grades of magnets

Last Updated on

January 9th, 2023 11:46 am

What Are Grades Of Magnets?

When shopping for neodymium magnets, you will meet a term called ‘grade’, which is typically shown as a capital N followed by a two-digit number and maybe some extra letters. Look like, N42, N52, N54, 38EH, 40UH, 30SH, 33M, and 33H. But what are the grades of magnets?

what does the grade mean?

OK, Let’s explain it to you. The grade is a measurement of how strong the magnetic material used in the magnet is. People like to call it how concentrated the magnet is because a magnet’s total strength depends on much more factors than just the grade. But if you have two magnets of the same size and shape. And one is grade N45 and the other is N52, the grade N52 magnet will be the strongest since it is more concentrated.

The N stands for Neo which is short for neodymium and tells us that this is, of course, a magnet of the neodymium type. There are generally four types of magnets commercially available but we will focus on neodymium magnets and compare them a little with the ferrite magnets, which are the most common. The number after the N stands for maximum energy product in MGOe. It is really complicated for some people – and we think of it as the maximum strength of the magnetic material. And then, there one question. Does the N45 magnet is a neodymium magnet with an energy product of 45 MegaGaussOersteds?

  maximum energy

The answer is Not necessarily. Neo magnets are made of a crystalline structure that is impossible to make perfect every time in all of the magnets at an atomic level. So no two magnets are exactly the same. Just like that no same leaf in the world. The industry has therefore accepted a range for each grade. The final energy product for an N45 magnet is between 43-45 MGOe. In the high-grade N52 – where the limit of mass production seems to be at the moment – it is even harder to achieve perfection. Especially in larger magnets. So if you just want to by a big size customize 100% N52 Neodymium in big quantity, the price will be very high. And hard to find the supplier. Most of the time, the range is sometimes 49-52 or even 48-53.

power of different grade magnets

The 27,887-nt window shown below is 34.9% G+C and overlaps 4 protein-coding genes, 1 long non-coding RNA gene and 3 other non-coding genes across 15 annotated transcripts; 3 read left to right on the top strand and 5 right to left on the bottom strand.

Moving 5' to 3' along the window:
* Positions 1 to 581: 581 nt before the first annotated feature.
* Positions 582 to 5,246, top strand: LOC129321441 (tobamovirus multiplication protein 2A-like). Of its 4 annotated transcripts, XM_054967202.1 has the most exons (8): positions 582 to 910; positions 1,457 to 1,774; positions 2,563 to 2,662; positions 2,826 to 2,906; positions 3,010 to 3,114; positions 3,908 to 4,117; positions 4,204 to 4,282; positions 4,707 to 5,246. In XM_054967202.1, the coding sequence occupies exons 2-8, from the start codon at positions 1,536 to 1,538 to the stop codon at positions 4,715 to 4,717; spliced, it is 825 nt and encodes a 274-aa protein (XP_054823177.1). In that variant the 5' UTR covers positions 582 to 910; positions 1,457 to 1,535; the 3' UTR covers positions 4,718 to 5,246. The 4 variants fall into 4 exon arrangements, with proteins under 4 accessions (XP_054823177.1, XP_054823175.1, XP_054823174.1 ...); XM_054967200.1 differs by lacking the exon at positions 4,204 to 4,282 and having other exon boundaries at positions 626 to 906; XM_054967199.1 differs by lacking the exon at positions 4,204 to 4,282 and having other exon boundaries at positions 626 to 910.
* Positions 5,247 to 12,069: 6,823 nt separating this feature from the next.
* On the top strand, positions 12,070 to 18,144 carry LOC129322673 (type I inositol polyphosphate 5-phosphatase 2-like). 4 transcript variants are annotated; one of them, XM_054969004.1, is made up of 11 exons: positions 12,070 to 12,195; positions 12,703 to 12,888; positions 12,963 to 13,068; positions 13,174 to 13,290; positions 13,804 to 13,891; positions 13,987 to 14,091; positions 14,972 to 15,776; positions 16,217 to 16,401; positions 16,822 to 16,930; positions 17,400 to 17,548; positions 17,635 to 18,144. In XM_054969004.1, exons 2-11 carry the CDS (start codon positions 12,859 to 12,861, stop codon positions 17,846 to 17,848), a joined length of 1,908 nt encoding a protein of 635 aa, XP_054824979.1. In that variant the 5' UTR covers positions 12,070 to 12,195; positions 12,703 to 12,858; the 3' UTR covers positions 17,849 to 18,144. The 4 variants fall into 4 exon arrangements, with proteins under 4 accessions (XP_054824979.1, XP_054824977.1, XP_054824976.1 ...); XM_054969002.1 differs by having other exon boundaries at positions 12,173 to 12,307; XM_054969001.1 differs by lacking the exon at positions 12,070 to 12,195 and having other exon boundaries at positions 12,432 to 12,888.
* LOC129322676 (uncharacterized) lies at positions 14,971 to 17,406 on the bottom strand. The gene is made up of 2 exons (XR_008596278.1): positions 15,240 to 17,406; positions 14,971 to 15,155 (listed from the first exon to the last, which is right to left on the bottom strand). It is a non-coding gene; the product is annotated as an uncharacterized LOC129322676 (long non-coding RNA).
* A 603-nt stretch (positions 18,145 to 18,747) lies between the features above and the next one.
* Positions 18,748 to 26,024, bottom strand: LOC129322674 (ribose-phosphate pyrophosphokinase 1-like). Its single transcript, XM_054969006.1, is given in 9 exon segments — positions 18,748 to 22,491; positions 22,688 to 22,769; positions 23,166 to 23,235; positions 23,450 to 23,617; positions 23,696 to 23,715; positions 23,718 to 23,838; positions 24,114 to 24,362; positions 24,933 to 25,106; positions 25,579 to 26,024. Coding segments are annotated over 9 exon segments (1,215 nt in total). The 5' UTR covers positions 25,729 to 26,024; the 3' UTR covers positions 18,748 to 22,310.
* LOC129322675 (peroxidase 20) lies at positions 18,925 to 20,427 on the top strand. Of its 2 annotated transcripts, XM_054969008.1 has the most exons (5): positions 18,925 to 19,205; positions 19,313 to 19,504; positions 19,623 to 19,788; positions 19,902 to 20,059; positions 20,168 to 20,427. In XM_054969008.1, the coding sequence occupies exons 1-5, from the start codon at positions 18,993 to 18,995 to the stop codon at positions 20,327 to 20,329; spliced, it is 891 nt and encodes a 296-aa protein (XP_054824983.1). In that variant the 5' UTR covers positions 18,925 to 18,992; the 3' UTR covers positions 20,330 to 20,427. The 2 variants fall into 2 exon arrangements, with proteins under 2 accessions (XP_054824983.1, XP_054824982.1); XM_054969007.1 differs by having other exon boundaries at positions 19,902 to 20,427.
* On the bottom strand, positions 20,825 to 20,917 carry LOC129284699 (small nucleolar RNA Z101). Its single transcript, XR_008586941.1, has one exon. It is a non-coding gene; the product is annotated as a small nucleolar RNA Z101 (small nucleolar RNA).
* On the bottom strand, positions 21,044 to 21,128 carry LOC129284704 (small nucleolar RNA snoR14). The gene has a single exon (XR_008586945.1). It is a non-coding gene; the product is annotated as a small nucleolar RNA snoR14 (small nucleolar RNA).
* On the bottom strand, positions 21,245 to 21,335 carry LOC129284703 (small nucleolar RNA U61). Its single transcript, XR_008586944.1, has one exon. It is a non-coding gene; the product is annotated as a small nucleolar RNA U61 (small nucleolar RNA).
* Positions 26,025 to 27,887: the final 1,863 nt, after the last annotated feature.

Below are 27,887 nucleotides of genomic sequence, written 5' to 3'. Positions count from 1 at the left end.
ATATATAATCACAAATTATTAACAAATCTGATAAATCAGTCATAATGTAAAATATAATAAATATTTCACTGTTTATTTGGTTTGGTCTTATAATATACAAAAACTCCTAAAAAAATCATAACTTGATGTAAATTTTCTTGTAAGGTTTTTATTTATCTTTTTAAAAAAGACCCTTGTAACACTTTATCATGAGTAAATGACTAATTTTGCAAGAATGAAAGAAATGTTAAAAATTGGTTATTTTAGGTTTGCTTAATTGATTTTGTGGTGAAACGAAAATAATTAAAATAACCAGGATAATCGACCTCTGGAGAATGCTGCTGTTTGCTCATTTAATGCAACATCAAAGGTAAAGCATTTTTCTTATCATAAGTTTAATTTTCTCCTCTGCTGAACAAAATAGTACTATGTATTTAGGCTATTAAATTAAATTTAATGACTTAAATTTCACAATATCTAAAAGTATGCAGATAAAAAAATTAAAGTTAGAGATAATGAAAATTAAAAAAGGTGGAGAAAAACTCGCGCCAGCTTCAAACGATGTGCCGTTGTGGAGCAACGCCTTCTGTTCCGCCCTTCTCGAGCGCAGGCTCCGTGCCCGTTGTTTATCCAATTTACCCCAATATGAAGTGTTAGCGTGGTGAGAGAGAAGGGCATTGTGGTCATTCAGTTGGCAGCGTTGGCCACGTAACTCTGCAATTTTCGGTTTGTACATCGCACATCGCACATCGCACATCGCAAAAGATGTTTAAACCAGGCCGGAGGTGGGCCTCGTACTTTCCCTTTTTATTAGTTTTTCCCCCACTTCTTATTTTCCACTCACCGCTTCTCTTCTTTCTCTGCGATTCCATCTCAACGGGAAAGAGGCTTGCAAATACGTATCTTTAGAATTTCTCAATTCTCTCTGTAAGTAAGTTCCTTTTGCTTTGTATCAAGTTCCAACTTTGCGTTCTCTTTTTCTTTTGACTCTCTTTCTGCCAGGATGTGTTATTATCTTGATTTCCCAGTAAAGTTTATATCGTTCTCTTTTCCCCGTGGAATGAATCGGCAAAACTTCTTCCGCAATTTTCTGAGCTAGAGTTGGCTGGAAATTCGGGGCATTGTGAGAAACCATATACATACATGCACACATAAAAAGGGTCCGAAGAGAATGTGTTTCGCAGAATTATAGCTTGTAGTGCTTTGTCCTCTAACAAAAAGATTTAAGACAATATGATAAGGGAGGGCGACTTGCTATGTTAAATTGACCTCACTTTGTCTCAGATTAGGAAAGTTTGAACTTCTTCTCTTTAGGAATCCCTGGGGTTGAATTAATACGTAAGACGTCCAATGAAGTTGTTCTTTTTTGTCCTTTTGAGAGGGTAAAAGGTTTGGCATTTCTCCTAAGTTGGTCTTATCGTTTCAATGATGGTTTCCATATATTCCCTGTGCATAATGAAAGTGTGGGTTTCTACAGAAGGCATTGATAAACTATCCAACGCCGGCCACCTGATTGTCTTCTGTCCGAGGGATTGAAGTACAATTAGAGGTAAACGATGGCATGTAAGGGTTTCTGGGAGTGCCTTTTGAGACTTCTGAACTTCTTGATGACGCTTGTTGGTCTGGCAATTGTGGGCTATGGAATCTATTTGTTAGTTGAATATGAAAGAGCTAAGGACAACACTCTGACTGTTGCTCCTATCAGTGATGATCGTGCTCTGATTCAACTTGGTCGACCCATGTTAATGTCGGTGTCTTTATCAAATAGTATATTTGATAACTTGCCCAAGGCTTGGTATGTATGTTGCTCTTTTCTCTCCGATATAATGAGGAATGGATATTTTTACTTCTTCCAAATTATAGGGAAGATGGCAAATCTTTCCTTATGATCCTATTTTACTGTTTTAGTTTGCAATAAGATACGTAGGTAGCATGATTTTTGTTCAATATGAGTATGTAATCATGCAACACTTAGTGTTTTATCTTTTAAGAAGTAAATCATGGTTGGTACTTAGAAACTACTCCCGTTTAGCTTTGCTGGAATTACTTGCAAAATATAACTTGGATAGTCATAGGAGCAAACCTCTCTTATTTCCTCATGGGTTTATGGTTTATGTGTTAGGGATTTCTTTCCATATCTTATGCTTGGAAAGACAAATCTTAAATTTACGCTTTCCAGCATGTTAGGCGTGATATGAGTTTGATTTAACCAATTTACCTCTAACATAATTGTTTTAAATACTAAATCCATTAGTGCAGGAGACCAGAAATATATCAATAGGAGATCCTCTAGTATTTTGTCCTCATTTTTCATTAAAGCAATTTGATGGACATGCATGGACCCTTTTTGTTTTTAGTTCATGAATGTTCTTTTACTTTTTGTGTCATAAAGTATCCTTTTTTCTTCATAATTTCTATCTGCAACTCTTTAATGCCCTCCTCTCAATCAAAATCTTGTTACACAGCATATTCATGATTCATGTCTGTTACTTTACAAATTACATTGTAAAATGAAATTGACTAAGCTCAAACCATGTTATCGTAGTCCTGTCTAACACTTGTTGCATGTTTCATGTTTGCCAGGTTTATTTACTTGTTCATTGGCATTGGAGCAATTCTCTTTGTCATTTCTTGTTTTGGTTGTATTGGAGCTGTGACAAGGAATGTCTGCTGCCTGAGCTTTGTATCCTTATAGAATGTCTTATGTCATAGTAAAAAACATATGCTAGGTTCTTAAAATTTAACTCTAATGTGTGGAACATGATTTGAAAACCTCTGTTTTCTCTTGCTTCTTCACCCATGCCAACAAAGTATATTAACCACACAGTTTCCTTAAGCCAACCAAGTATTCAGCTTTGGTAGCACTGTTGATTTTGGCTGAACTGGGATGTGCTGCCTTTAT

Check the seller’s specifications. These ranges for each grade also make it very hard to predict how a similar N52 magnet of the same size is stronger than an N45 magnet. It isn’t just 16% but could be at least anything between 11-21%. In practice, it can be even lower. A practical rule of thumb is 1% more pull-force for every extra MGOe. That is 7% more strength in an N52 over the similar sized and shaped N45 magnet. In fact, they are both very strong.

different grade magnet pull force

Compare With Other Magnets

Let us just compare their strength with the ferrite magnets. That is most of the people are familiar with the fridge magnets. Let’s say that the ferrite magnet is equal to the strength of a beer. How strong is a neodymium magnet then? Well, we think it’s more like vodka. You can get work done with ferrite magnets – like beer will get you drunk. You just need a lot bigger volume compared to neodymium magnets and vodka. By the way: Do not drink while handling large neodymium magnets. They can crush you beyond repair.  ok – let’s just test all this theory with a real life measurement. Using a small steel bracket and a fish weight scale we will test how much pull-force it takes before the magnet gives up. Hmm… the ferrite magnet gave up before we really got started. Now I’ll battle the neodymium magnet. Now that’s what we call a magnet. Given that this was a crude ghetto- style test and the ferrite magnet used was 50% thicker, we think it is fair to conclude that as a rule of thumb neodymium magnets are on average ten times stronger than ferrite magnets. So the conservative rule of thumb for comparing neodymium grades can’t be used when comparing neodymium and ferrite magnets. They are simply in different leagues.

magnet type comparison

ferrite and neodymium magnet compare

Extra Letter On The Grade

Finally, let us explain the extra letters that sometimes are at the end of the grading. These are codes for how well the magnet withstands high temperatures. The standard neodymium magnets with grades without letters after the number can generally withstand temperatures up to 80°C. If heated above this they will lose some of their magnetic strength even after being cooled down again. And we can call this anti-magnetic (demagnetize). And our N38SH magnet can withstand up to 150°C. The disadvantages of these high-temperature magnets are their lower strength and often higher price. To make a neodymium magnet more heat resistant the perfect formula for the crystals: 2 atoms of neodymium, 14 atoms of iron and 1 atom of boron is thinned out by other elements. For example, some of the neodymium can be replaced by dysprosium or praseodymium and some of the iron can be replaced by cobalt. If you want to know more about size against grade you can visit our website.

neodymium magnet temperature

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